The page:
Over the past few weeks we have seen COVID-19 numbers increase in Georgia and exponentially in Bulloch County. Grice Connect has received many questions from our readers regarding this spike and COVID-19. We picked questions we have received the most and reached out today to Jeffery A. Jones, Ph.D., Associate Professor, Department of Health Policy and Community Health, Jiann-Ping Hsu College of Public Health at Georgia Southern University to help us walk through these questions from a local perspective.
The questions I presented to Dr. Jones are in bold. What follows is his reply to each question. We hope this helps to tone down some misinformation and confusion surrounding COVID-19 and it’s continued impact on Bulloch County.
With COVID-19 positives increasing over 90%, or 104 cases, in one week in Bulloch County, hospital admissions trending up and with the age of positives trending down, when should citizens become concerned?
Dr. Jeffery Jones: “My answer is more an opinion as someone in public health. I believe that all Georgians should be concerned starting as far back as March 3rd when the first confirmed case was reported in our state. COVID-19 is new. None of us started this pandemic with immunity. We have known for months that this virus has some frightening properties. It can spread through the air from things as joyful as singing in a choir. People can have no symptoms for days …or at all…and be unknowingly infecting their loved ones and community. There is no vaccine currently and very limited treatments. As we have seen in Albany in March and in other clusters around the world (nursing homes, meat-packing plants, church choirs), outbreaks can occur among a roomful of people and quickly explode into hundreds of infected individuals. Sadly, until there is a vaccine or comprehensive treatment for this disease, we must remain concerned regardless of ups and downs in the numbers. A low number in cases one day can become a very different story in a week.”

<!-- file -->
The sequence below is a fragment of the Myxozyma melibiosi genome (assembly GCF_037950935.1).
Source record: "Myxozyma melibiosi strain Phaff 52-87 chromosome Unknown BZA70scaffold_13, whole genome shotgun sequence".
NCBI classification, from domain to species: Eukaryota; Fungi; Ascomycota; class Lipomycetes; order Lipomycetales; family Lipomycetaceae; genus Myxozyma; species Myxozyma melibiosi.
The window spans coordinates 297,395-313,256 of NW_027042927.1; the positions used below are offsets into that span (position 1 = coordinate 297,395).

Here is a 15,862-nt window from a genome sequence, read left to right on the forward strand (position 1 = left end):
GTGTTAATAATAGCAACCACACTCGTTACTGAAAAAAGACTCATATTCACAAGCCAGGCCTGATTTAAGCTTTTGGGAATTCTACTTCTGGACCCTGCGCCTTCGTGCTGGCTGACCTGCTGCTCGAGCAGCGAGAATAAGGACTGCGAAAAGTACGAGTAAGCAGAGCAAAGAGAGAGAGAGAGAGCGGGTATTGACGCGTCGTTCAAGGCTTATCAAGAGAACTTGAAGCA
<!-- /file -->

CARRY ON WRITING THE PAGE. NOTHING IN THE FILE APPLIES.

Many in our community are attributing higher positives to more testing. However, our positive test percentages are around 10% with an infection rate of 1.06%. We are definitely seeing a rapid spread of COVID-19. Can you give us your thoughts on where we are with positives in relation to increased testing?
Dr. Jeffery Jones: “Below are graphs I made from data from the Georgia Department of Public Health’s daily COVID-19 data updates. The red lines represent trendline averages over the 7 prior days of increases in deaths, cases, tests, and positivity. There are usually daily fluctuations in these numbers, so trendlines help to show clearer patterns. Also note that these data are something like apples and oranges. Georgia now reports around 11,000 test results for active infections daily. Deaths, fortunately, have increases in the dozens or less. You can, however, compare the red trendlines for some insights. The number of deaths per day rose rapidly into April and then has fluctuated up and down since then. Cases went up rapidly in March, then began to come down to a plateau, and now have increased statewide to the highest daily increases of the pandemic.
But back to this question of whether daily increases in cases is linked to daily increases in testing. From April 16-May 28, Georgia strangely mixed antibodies testing (for past infections) with PCR testing (for active infections). So you will see that I left out these data because I don’t know how many of the daily increases were for the active virus or antibodies. Through June the state has increased testing with a plateau of about 11,000 test results per day since June 9. With more media attention to a rise in cases, new tests have jumped this week. So, for much of the latest rise in cases, testing was still at 11,000 daily. Overall in June, the number of cases has indeed gone up as testing has gone up, but in recent weeks the trendline for cases has gone up more sharply than the trendline for more testing.
Positivity: And that brings us to looking at the percentage of daily tests that are positive for active infection with SARS-CoV-2. In March and April, the percentage of people tested were far more likely to be positive because tests were scarce. The scarce available tests were used to screen people who had high risk factors and symptoms. The positivity rate peaked on April 7 at 61.6% of tests being positive. Then you can see this long stretch where the testing data was mixed up, and I have left out these data. On May 29 the state started publishing antibodies tests separate from PCR tests for active infections. There are a LOT more tests reported daily now. And as expected when you test more people, fewer of them are positive. However, you can see that the trendline shows the percentage of tests that are positive has been steadily rising.